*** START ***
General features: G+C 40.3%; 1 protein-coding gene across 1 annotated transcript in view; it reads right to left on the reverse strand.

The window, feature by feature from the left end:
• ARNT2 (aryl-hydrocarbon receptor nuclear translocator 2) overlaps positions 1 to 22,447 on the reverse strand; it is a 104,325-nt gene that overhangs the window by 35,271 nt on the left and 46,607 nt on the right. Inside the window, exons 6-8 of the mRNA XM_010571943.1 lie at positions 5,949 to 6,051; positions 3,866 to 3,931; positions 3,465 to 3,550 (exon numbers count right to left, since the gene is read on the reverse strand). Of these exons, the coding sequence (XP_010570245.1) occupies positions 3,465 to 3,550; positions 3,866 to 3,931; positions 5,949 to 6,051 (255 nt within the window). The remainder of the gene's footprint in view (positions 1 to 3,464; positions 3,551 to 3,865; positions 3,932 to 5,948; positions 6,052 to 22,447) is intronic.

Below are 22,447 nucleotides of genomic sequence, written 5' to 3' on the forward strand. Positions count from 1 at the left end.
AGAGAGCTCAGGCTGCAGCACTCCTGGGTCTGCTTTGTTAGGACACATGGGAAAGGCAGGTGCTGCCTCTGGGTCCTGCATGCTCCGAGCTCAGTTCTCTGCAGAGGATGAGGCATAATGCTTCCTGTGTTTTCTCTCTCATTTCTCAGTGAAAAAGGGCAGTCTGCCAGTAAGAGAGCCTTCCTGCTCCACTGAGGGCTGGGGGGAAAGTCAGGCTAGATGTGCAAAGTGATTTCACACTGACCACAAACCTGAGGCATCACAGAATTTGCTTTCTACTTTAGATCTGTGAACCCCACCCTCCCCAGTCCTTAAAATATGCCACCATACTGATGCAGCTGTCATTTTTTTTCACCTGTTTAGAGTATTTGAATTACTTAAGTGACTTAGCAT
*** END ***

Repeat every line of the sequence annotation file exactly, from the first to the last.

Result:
General features: G+C 40.3%; 1 protein-coding gene across 1 annotated transcript in view; it reads right to left on the reverse strand.

The window, feature by feature from the left end:
• ARNT2 (aryl-hydrocarbon receptor nuclear translocator 2) overlaps positions 1 to 22,447 on the reverse strand; it is a 104,325-nt gene that overhangs the window by 35,271 nt on the left and 46,607 nt on the right. Inside the window, exons 6-8 of the mRNA XM_010571943.1 lie at positions 5,949 to 6,051; positions 3,866 to 3,931; positions 3,465 to 3,550 (exon numbers count right to left, since the gene is read on the reverse strand). Of these exons, the coding sequence (XP_010570245.1) occupies positions 3,465 to 3,550; positions 3,866 to 3,931; positions 5,949 to 6,051 (255 nt within the window). The remainder of the gene's footprint in view (positions 1 to 3,464; positions 3,551 to 3,865; positions 3,932 to 5,948; positions 6,052 to 22,447) is intronic.

Below are 22,447 nucleotides of genomic sequence, written 5' to 3' on the forward strand. Positions count from 1 at the left end.
AGAGAGCTCAGGCTGCAGCACTCCTGGGTCTGCTTTGTTAGGACACATGGGAAAGGCAGGTGCTGCCTCTGGGTCCTGCATGCTCCGAGCTCAGTTCTCTGCAGAGGATGAGGCATAATGCTTCCTGTGTTTTCTCTCTCATTTCTCAGTGAAAAAGGGCAGTCTGCCAGTAAGAGAGCCTTCCTGCTCCACTGAGGGCTGGGGGGAAAGTCAGGCTAGATGTGCAAAGTGATTTCACACTGACCACAAACCTGAGGCATCACAGAATTTGCTTTCTACTTTAGATCTGTGAACCCCACCCTCCCCAGTCCTTAAAATATGCCACCATACTGATGCAGCTGTCATTTTTTTTCACCTGTTTAGAGTATTTGAATTACTTAAGTGACTTAGCAT